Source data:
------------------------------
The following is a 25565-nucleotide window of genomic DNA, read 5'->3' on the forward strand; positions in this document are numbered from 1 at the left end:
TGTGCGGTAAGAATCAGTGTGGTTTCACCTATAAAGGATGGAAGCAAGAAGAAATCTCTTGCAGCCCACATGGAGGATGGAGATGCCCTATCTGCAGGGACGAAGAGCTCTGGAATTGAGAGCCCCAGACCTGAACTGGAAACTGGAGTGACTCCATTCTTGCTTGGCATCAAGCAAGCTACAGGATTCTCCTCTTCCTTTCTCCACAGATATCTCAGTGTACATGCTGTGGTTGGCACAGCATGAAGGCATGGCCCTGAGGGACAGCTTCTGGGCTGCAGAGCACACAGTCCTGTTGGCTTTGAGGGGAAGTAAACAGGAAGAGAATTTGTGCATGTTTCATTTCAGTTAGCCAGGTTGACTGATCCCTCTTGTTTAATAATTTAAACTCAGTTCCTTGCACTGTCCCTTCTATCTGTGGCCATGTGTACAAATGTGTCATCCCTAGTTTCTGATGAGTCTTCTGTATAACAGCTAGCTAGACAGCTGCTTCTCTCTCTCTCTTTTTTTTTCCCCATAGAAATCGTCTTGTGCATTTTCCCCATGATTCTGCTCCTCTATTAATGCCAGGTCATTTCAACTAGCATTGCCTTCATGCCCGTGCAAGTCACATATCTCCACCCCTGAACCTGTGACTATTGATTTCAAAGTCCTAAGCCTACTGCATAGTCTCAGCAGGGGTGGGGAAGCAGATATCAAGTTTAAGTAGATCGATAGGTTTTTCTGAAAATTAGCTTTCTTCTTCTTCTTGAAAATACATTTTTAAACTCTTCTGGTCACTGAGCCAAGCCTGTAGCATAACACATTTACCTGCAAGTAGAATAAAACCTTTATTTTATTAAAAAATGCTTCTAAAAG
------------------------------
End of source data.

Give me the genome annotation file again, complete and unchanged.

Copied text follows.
The following is a 25565-nucleotide window of genomic DNA, read 5'->3' on the forward strand; positions in this document are numbered from 1 at the left end:
TGTGCGGTAAGAATCAGTGTGGTTTCACCTATAAAGGATGGAAGCAAGAAGAAATCTCTTGCAGCCCACATGGAGGATGGAGATGCCCTATCTGCAGGGACGAAGAGCTCTGGAATTGAGAGCCCCAGACCTGAACTGGAAACTGGAGTGACTCCATTCTTGCTTGGCATCAAGCAAGCTACAGGATTCTCCTCTTCCTTTCTCCACAGATATCTCAGTGTACATGCTGTGGTTGGCACAGCATGAAGGCATGGCCCTGAGGGACAGCTTCTGGGCTGCAGAGCACACAGTCCTGTTGGCTTTGAGGGGAAGTAAACAGGAAGAGAATTTGTGCATGTTTCATTTCAGTTAGCCAGGTTGACTGATCCCTCTTGTTTAATAATTTAAACTCAGTTCCTTGCACTGTCCCTTCTATCTGTGGCCATGTGTACAAATGTGTCATCCCTAGTTTCTGATGAGTCTTCTGTATAACAGCTAGCTAGACAGCTGCTTCTCTCTCTCTCTTTTTTTTTCCCCATAGAAATCGTCTTGTGCATTTTCCCCATGATTCTGCTCCTCTATTAATGCCAGGTCATTTCAACTAGCATTGCCTTCATGCCCGTGCAAGTCACATATCTCCACCCCTGAACCTGTGACTATTGATTTCAAAGTCCTAAGCCTACTGCATAGTCTCAGCAGGGGTGGGGAAGCAGATATCAAGTTTAAGTAGATCGATAGGTTTTTCTGAAAATTAGCTTTCTTCTTCTTCTTGAAAATACATTTTTAAACTCTTCTGGTCACTGAGCCAAGCCTGTAGCATAACACATTTACCTGCAAGTAGAATAAAACCTTTATTTTATTAAAAAATGCTTCTAAAAG